Here are the inputs of this process:

8.2.1 Manage Quality:  Inputs

8.2.1.1  Project Management Plan

The component of the project management plan that is an input for this process is the quality management plan, which is the output of process 8.1 Plan Quality Management.   In the quality management plan, you find a description of:

  • the acceptable level of project and product quality
  • how to ensure this level of quality in the deliverables and processes
  • what to do with nonconforming products, including what corrective actions to implement

8.2.1.2  Project Documents

The projects documents that may be inputs to this process include the following (these are listed by knowledge area)

Integration Knowledge Area

  • Lessons learned register–if lessons are learned during the process 8.2 Manage Quality which improve the efficiency and effectiveness of managing quality, then the register is updated with these lessons so they can be applied to later phases in the project.

Quality Knowledge Area

  • Quality metrics–created as an output of process 8.1 Plan Quality Management, quality metrics are the basis for testing the deliverables of a project
  • Quality control measurements–an output of process 8.3 Control Quality, quality control measurements, which measure the quality of the results from the project, can be used to evaluate the quality of the processes, particularly those that create quality control measurements.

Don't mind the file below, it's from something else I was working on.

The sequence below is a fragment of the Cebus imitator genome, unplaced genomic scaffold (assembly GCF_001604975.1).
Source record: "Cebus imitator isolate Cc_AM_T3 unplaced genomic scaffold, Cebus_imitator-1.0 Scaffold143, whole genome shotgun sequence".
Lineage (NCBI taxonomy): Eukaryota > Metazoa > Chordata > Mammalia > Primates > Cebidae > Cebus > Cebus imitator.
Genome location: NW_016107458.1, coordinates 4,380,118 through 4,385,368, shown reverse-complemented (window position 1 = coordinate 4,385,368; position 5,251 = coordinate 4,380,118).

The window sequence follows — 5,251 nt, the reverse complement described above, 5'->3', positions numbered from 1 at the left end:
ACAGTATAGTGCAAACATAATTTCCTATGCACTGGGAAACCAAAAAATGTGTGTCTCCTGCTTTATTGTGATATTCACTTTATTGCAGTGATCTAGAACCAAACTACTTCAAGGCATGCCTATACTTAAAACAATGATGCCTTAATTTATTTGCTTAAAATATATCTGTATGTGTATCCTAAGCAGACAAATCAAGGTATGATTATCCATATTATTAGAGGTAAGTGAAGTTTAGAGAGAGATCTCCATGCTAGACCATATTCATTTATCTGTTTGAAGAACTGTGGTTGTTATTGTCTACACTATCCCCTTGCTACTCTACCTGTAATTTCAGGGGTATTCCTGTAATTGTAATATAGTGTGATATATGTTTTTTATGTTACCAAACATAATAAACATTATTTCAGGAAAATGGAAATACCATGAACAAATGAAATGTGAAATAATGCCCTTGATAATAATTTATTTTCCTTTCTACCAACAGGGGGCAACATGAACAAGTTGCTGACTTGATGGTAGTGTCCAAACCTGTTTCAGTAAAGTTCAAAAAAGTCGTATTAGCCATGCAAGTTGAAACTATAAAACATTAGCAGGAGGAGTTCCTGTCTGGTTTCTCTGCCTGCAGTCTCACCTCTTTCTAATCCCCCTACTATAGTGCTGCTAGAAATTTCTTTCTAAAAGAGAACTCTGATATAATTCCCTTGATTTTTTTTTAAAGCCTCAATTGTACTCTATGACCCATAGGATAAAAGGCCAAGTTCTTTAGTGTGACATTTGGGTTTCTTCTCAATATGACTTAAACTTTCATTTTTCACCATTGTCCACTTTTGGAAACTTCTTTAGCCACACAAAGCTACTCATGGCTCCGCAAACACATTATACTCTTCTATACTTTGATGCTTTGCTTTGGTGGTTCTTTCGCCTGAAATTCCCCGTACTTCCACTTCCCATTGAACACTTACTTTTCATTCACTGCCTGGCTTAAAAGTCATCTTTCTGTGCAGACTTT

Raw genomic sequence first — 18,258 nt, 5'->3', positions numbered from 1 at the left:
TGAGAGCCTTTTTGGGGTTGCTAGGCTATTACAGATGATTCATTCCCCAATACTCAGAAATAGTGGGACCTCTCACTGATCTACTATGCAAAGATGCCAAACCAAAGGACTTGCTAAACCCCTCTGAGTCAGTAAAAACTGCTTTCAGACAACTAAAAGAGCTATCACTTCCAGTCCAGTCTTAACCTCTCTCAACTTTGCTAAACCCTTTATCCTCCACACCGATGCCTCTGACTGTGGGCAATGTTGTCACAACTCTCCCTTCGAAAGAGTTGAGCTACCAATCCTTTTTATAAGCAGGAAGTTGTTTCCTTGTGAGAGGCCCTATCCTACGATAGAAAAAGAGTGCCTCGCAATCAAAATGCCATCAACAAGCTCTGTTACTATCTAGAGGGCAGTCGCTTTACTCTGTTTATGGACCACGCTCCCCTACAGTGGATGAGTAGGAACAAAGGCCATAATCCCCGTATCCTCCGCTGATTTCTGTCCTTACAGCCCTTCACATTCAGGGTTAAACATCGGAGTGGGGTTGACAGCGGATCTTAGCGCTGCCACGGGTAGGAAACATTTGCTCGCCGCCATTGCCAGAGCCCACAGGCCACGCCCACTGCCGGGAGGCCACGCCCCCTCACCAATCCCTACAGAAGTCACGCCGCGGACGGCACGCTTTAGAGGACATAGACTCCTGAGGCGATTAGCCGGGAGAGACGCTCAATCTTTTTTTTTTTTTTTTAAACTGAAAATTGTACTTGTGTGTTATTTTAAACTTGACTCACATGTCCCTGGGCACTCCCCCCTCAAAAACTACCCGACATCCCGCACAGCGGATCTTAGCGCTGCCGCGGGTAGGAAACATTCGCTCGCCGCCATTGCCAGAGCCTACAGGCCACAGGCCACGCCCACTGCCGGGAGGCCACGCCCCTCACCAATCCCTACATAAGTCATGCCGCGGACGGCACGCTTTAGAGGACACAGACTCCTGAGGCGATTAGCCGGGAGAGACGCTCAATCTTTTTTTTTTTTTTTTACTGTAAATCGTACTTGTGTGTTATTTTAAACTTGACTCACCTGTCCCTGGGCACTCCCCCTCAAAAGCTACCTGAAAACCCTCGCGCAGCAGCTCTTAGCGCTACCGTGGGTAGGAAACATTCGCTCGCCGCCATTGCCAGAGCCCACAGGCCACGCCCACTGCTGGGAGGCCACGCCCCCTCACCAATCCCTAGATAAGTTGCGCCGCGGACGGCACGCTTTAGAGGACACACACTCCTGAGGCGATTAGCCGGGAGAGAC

Risk Knowledge Area

  • Risk report–created as an output of 11.1 Identify Risks, this identifies sources of overall project risk, and can be used to identify those elements of risk exposure which can impact the quality objectives of a project.

8.2.1.3 Organizational Process Assets

Here are the organizational process assets that may be inputs to this process.

  • The organizational quality management system that includes policies, procedures and guidelines which respect to qualitiy (and which should be incorporated into the Qualitiy Management Plan).
  • Quality templates such as check sheets, traceability matrix, test plans and documents that will be used with tools and techniques of this process
  • Lessons learned repository with information on quality assurance activities that were done on previous similar projects

With these inputs, let’s look at the tools and techniques of this process in the next post.

 

 

 

6th Edition PMBOK® Guide–Process 8.1 Plan Quality Management: Outputs


The main output of the process 8.1 Plan Quality Management is the Quality Management Plan itself, but there are also updates to the project management plan as a whole and to project documents.   The production of a management plan related to a particular knowledge area and updates to the overall management plan are outputs typical for any planning process, but for quality management, there is a specific output unique to that knowledge area, namely, quality metrics.